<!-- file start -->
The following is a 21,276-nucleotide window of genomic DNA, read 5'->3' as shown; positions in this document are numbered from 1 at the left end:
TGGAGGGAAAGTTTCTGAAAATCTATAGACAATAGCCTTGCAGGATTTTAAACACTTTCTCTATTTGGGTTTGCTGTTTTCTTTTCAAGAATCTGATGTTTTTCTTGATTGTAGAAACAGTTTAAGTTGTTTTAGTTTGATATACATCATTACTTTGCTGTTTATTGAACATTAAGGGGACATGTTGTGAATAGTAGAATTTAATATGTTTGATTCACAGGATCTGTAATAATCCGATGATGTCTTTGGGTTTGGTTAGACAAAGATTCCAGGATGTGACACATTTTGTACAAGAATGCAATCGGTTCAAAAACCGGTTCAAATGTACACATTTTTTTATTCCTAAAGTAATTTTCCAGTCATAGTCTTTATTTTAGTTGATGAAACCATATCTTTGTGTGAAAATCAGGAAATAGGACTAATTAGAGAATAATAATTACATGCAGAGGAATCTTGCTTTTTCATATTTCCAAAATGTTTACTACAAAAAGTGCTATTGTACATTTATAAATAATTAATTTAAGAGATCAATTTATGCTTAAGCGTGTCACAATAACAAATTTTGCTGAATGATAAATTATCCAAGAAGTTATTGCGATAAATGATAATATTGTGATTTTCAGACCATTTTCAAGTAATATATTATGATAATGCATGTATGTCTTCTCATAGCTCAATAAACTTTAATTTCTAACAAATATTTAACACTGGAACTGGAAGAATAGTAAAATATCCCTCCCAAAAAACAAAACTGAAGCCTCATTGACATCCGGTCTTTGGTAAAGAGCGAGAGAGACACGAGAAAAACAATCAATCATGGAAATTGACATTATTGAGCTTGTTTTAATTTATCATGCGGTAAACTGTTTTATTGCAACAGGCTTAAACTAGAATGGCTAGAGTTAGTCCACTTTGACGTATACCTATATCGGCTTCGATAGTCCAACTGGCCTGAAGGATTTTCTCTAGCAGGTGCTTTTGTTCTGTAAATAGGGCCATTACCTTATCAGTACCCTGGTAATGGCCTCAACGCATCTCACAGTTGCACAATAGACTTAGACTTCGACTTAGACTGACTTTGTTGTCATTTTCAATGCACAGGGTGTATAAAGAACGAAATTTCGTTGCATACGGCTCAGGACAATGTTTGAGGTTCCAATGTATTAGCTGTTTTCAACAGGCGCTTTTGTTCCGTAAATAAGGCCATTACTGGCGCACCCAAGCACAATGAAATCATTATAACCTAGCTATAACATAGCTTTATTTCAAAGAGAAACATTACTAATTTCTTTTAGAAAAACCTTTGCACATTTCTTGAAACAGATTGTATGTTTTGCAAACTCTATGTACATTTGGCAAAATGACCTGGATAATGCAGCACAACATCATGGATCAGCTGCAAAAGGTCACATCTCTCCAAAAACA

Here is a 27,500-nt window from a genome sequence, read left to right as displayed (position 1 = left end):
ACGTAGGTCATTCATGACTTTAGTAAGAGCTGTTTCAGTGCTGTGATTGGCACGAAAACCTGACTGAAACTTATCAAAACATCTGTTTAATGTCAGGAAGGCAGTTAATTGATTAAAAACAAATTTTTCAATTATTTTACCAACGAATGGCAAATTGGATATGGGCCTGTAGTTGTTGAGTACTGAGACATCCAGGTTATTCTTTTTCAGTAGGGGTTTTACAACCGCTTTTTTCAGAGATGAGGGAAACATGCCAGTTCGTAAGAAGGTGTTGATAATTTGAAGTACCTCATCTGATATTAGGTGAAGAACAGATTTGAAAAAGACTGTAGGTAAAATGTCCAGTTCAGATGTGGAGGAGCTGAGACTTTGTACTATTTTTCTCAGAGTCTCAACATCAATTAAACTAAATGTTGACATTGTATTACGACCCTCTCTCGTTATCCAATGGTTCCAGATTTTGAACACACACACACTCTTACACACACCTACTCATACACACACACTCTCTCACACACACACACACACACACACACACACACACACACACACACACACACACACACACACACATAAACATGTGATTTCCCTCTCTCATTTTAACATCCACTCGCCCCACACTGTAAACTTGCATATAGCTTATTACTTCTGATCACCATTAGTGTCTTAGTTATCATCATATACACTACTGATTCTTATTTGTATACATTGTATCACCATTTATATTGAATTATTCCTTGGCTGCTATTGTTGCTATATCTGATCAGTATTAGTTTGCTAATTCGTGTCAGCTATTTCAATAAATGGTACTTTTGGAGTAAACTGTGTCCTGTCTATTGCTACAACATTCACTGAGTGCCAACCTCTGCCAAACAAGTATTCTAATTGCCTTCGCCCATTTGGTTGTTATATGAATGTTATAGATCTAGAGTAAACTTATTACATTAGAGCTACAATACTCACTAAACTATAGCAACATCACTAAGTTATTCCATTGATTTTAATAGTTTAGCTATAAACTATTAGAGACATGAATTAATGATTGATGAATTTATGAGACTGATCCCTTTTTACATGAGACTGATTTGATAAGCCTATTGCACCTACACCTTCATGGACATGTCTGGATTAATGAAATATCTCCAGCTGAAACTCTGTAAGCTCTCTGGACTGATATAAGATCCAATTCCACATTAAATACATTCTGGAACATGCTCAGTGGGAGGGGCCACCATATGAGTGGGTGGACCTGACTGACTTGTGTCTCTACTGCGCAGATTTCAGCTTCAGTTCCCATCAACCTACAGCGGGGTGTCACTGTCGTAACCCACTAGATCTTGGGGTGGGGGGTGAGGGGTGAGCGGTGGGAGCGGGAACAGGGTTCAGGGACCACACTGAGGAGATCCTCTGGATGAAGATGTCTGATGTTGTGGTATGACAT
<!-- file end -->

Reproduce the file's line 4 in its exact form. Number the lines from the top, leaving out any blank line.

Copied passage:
ACGTAGGTCATTCATGACTTTAGTAAGAGCTGTTTCAGTGCTGTGATTGGCACGAAAACCTGACTGAAACTTATCAAAACATCTGTTTAATGTCAGGAAGGCAGTTAATTGATTAAAAACAAATTTTTCAATTATTTTACCAACGAATGGCAAATTGGATATGGGCCTGTAGTTGTTGAGTACTGAGACATCCAGGTTATTCTTTTTCAGTAGGGGTTTTACAACCGCTTTTTTCAGAGATGAGGGAAACATGCCAGTTCGTAAGAAGGTGTTGATAATTTGAAGTACCTCATCTGATATTAGGTGAAGAACAGATTTGAAAAAGACTGTAGGTAAAATGTCCAGTTCAGATGTGGAGGAGCTGAGACTTTGTACTATTTTTCTCAGAGTCTCAACATCAATTAAACTAAATGTTGACATTGTATTACGACCCTCTCTCGTTATCCAATGGTTCCAGATTTTGAACACACACACACTCTTACACACACCTACTCATACACACACACTCTCTCACACACACACACACACACACACACACACACACACACACACACACACACACACACACACACATAAACATGTGATTTCCCTCTCTCATTTTAACATCCACTCGCCCCACACTGTAAACTTGCATATAGCTTATTACTTCTGATCACCATTAGTGTCTTAGTTATCATCATATACACTACTGATTCTTATTTGTATACATTGTATCACCATTTATATTGAATTATTCCTTGGCTGCTATTGTTGCTATATCTGATCAGTATTAGTTTGCTAATTCGTGTCAGCTATTTCAATAAATGGTACTTTTGGAGTAAACTGTGTCCTGTCTATTGCTACAACATTCACTGAGTGCCAACCTCTGCCAAACAAGTATTCTAATTGCCTTCGCCCATTTGGTTGTTATATGAATGTTATAGATCTAGAGTAAACTTATTACATTAGAGCTACAATACTCACTAAACTATAGCAACATCACTAAGTTATTCCATTGATTTTAATAGTTTAGCTATAAACTATTAGAGACATGAATTAATGATTGATGAATTTATGAGACTGATCCCTTTTTACATGAGACTGATTTGATAAGCCTATTGCACCTACACCTTCATGGACATGTCTGGATTAATGAAATATCTCCAGCTGAAACTCTGTAAGCTCTCTGGACTGATATAAGATCCAATTCCACATTAAATACATTCTGGAACATGCTCAGTGGGAGGGGCCACCATATGAGTGGGTGGACCTGACTGACTTGTGTCTCTACTGCGCAGATTTCAGCTTCAGTTCCCATCAACCTACAGCGGGGTGTCACTGTCGTAACCCACTAGATCTTGGGGTGGGGGGTGAGGGGTGAGCGGTGGGAGCGGGAACAGGGTTCAGGGACCACACTGAGGAGATCCTCTGGATGAAGATGTCTGATGTTGTGGTATGACAT